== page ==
Paul B. Beeson Career Development Awards in Aging aims to increase the number of physicians with a combined clinical, academic, and scientific expertise to care for a growing older population. . To date, 217 scholars have been awarded grants to conduct research that advanced the field of geriatric medicine and aging research.

AFAR Research Grants provide $100,000 to early-career investigators at a critical juncture in their career. Without this type of support, it is difficult to nurture and sustain talented scientists and to recruit additional researchers into the field. Candidates are selected from a national pool of applicants through a three-tiered review process and selected by a Scientific Committee consisting of top international aging researchers.

AFAR also encourages scientific exchange and networking among its grantees. Grant recipients participate in an annual Grantee Conference which provides valuable opportunities for new investigators to learn from each other's work and to engage in informative and enriching discussions with senior investigators. The Conference has also stimulated many multi-site collaborative studies. Our grantees become part of a community, and we support their continued participation in aging research. Through its grant portfolio, AFAR has created a “ladder of opportunity" which provides funding mechanisms for subsequent career stages. Many AFAR grantees have become reviewers for AFAR programs and are inspiring and training the next generation of researchers in the field.

The Medical Student Training in Aging Research (MSTAR) program introduces students to research and academic experiences early in their training, which they might not otherwise have during medical school. Students participate in an eight- to twelve-week structured research, clinical, and didactic program in geriatrics. Students work in geriatrics clinics or attending rounds in a hospital, nursing home, or palliative care facility or even making house calls.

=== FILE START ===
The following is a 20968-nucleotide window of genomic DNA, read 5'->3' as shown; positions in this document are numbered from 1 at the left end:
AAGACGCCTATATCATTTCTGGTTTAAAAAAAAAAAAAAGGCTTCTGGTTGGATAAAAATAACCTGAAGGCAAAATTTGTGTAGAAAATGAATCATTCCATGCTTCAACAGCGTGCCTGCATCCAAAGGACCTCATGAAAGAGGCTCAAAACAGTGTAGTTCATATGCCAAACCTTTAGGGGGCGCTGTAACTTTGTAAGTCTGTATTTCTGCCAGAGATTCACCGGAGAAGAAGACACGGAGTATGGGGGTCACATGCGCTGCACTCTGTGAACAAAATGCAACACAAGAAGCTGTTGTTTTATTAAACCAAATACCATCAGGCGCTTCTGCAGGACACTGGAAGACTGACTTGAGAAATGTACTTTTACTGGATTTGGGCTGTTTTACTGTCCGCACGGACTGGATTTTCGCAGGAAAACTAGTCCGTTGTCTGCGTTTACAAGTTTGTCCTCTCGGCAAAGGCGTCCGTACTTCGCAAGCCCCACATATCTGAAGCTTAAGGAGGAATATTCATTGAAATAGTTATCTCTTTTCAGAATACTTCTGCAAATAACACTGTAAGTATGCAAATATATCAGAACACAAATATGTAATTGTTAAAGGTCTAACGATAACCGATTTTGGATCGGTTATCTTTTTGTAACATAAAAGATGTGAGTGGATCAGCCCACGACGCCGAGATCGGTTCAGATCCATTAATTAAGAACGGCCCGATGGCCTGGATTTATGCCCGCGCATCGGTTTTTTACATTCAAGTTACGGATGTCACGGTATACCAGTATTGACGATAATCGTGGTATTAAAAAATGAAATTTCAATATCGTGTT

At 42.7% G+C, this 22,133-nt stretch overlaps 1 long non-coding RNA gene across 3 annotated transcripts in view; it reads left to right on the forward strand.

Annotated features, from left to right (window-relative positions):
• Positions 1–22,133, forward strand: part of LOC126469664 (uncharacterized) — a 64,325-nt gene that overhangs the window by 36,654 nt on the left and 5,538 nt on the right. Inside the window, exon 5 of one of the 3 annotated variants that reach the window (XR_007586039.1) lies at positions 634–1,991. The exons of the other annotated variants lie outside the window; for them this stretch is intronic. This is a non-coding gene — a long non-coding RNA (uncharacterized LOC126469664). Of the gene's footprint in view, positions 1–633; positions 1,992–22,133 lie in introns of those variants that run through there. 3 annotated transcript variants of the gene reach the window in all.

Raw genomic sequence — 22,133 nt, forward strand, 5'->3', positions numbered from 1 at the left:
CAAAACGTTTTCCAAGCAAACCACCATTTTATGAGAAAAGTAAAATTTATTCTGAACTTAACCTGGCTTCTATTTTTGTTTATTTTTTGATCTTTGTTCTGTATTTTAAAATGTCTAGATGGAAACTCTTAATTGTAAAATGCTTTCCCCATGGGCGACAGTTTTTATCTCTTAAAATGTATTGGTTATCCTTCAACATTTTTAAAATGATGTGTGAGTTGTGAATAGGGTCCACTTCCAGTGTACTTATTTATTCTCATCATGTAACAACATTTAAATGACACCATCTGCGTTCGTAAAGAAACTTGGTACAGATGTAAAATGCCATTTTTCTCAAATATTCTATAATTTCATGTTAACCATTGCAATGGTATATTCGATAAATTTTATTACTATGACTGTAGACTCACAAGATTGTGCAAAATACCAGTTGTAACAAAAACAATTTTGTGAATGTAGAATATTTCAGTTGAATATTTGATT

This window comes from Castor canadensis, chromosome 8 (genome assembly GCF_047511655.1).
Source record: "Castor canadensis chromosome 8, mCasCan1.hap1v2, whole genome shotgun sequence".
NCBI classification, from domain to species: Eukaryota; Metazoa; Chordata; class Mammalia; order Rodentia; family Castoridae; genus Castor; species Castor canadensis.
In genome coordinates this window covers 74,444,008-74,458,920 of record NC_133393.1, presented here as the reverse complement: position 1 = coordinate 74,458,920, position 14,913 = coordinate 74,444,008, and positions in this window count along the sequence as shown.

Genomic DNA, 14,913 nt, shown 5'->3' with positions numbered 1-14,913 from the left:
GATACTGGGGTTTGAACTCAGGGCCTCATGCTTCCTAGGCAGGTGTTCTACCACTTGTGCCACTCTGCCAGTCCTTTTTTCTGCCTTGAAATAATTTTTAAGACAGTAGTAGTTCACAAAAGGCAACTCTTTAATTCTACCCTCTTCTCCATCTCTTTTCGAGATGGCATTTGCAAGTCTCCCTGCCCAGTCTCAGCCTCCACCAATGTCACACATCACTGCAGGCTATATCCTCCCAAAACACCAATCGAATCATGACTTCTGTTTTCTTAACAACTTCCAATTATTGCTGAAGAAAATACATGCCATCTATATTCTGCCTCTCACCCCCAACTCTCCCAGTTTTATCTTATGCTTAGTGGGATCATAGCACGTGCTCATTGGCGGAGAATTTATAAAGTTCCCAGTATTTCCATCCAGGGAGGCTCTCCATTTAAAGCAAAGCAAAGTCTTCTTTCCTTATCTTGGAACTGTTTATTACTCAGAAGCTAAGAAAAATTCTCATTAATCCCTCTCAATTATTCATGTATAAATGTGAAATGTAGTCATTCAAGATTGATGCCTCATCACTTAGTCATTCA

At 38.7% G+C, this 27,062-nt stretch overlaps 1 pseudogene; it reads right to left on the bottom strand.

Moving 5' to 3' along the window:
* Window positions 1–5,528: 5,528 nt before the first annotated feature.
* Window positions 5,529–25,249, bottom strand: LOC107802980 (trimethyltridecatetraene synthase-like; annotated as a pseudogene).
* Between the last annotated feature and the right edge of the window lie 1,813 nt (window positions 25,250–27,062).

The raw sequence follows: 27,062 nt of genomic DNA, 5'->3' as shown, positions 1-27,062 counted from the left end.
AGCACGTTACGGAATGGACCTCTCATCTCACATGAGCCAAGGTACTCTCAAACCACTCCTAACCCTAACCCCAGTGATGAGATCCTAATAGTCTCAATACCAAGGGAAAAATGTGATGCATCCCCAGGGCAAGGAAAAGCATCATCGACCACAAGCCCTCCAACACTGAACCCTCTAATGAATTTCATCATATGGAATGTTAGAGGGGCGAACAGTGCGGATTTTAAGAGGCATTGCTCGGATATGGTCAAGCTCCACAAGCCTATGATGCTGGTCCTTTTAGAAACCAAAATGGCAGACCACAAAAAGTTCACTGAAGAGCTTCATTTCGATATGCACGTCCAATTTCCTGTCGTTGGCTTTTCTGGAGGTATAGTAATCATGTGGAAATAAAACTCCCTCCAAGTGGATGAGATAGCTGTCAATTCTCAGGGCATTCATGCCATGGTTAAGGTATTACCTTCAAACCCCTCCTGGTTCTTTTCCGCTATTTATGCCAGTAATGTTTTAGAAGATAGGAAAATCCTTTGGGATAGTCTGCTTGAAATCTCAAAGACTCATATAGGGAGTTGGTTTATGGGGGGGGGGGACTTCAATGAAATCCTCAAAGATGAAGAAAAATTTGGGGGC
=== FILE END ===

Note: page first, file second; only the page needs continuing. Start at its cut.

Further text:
The Paul B. Beeson Career Development Awards in Aging has granted more than $172 million to more than 4,000 talented researchers and medical students to help them begin and further careers in aging research and geriatric medicine.

AFAR has a nationally respected and scientifically rigorous grant review process. AFAR solicits Letters of Intent (LOI), and a select group of AFAR Scientific board members and ad hoc members review the LOIs for program relevance and eligibility. Currently there are some 300 members on the NSAC with aging-related expertise. Each member of the Research Committee reviews and ranks applications which allows for a rigorous comparative analysis of a diverse range of applications. AFAR's grant review process for all of its programs is highly efficient and addresses the needs of the applicants and reviewers in an evolving scientific environment.

AFAR employs a staff of nine, led by Executive Director Stephanie Lederman. Stephanie has served in leadership positions in the not-for-profit sector for over 30 years and has been the Executive Director of AFAR since 1992. AFAR's Board of Directors currently consists of 30 individuals from the scientific and business communities. The Scientific Advisory Committee, whose members are experts in aging research and related areas advise on grant review processes and programs. The Chair of this committee and AFAR's Scientific Director is Steven Austad, PhD Professor and Chair, Dept. of Biology, University of Alabama, Birmingham.

AFAR has an active Board of Directors. The Board's President, Mark S. Lachs, M.D., is the Irene and Roy Psaty Distinguished Professor of Medicine at the Weill Cornell Medical College, and Co-Chief of Geriatrics and Palliative Medicine, and the Director of Geriatrics for The New York Presbyterian Health Care System. Dr. Lachs' major area of interest is the disenfranchised elderly. He has published widely in the areas of elder abuse and neglect, adult protective services, the measurement of functional status, ethics and the financing of health care.

AFAR is considered the pioneer in aging research. Over more than three decades, AFAR has given more than $178 million in grants to more than 4,400 investigators. Much of the research that AFAR has funded, and will continue to fund, contributes to the already large body of scientific knowledge that promises to improve healthspan.